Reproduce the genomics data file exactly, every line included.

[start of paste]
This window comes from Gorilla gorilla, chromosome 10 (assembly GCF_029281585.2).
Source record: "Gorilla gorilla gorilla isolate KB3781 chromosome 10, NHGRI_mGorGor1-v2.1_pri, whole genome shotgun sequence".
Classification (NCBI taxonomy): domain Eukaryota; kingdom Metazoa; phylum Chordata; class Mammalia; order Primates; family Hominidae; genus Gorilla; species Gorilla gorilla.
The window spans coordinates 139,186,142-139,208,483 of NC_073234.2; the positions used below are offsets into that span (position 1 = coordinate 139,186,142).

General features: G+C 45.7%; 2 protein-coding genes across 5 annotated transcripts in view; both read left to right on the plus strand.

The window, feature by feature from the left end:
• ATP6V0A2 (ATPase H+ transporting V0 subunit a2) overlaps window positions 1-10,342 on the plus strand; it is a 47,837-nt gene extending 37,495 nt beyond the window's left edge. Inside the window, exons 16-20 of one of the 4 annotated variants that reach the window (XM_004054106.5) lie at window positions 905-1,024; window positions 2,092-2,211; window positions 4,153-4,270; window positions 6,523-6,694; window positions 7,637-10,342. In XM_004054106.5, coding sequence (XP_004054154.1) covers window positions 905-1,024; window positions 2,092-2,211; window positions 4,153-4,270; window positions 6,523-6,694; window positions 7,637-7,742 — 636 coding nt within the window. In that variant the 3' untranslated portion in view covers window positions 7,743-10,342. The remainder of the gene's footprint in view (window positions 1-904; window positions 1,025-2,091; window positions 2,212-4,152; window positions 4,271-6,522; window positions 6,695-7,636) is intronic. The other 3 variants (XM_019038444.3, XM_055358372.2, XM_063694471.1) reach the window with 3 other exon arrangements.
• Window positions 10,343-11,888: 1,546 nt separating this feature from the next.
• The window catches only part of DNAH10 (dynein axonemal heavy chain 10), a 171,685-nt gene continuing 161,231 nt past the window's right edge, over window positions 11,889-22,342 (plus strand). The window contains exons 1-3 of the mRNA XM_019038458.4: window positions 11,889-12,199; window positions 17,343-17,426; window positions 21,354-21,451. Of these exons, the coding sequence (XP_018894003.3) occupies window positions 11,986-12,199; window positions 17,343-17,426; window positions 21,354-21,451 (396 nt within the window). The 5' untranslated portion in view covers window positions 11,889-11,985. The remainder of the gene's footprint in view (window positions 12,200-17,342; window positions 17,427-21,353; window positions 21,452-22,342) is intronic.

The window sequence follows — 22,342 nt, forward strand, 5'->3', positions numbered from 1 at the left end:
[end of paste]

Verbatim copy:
This window comes from Gorilla gorilla, chromosome 10 (assembly GCF_029281585.2).
Source record: "Gorilla gorilla gorilla isolate KB3781 chromosome 10, NHGRI_mGorGor1-v2.1_pri, whole genome shotgun sequence".
Classification (NCBI taxonomy): domain Eukaryota; kingdom Metazoa; phylum Chordata; class Mammalia; order Primates; family Hominidae; genus Gorilla; species Gorilla gorilla.
The window spans coordinates 139,186,142-139,208,483 of NC_073234.2; the positions used below are offsets into that span (position 1 = coordinate 139,186,142).

General features: G+C 45.7%; 2 protein-coding genes across 5 annotated transcripts in view; both read left to right on the plus strand.

The window, feature by feature from the left end:
• ATP6V0A2 (ATPase H+ transporting V0 subunit a2) overlaps window positions 1-10,342 on the plus strand; it is a 47,837-nt gene extending 37,495 nt beyond the window's left edge. Inside the window, exons 16-20 of one of the 4 annotated variants that reach the window (XM_004054106.5) lie at window positions 905-1,024; window positions 2,092-2,211; window positions 4,153-4,270; window positions 6,523-6,694; window positions 7,637-10,342. In XM_004054106.5, coding sequence (XP_004054154.1) covers window positions 905-1,024; window positions 2,092-2,211; window positions 4,153-4,270; window positions 6,523-6,694; window positions 7,637-7,742 — 636 coding nt within the window. In that variant the 3' untranslated portion in view covers window positions 7,743-10,342. The remainder of the gene's footprint in view (window positions 1-904; window positions 1,025-2,091; window positions 2,212-4,152; window positions 4,271-6,522; window positions 6,695-7,636) is intronic. The other 3 variants (XM_019038444.3, XM_055358372.2, XM_063694471.1) reach the window with 3 other exon arrangements.
• Window positions 10,343-11,888: 1,546 nt separating this feature from the next.
• The window catches only part of DNAH10 (dynein axonemal heavy chain 10), a 171,685-nt gene continuing 161,231 nt past the window's right edge, over window positions 11,889-22,342 (plus strand). The window contains exons 1-3 of the mRNA XM_019038458.4: window positions 11,889-12,199; window positions 17,343-17,426; window positions 21,354-21,451. Of these exons, the coding sequence (XP_018894003.3) occupies window positions 11,986-12,199; window positions 17,343-17,426; window positions 21,354-21,451 (396 nt within the window). The 5' untranslated portion in view covers window positions 11,889-11,985. The remainder of the gene's footprint in view (window positions 12,200-17,342; window positions 17,427-21,353; window positions 21,452-22,342) is intronic.

The window sequence follows — 22,342 nt, forward strand, 5'->3', positions numbered from 1 at the left end: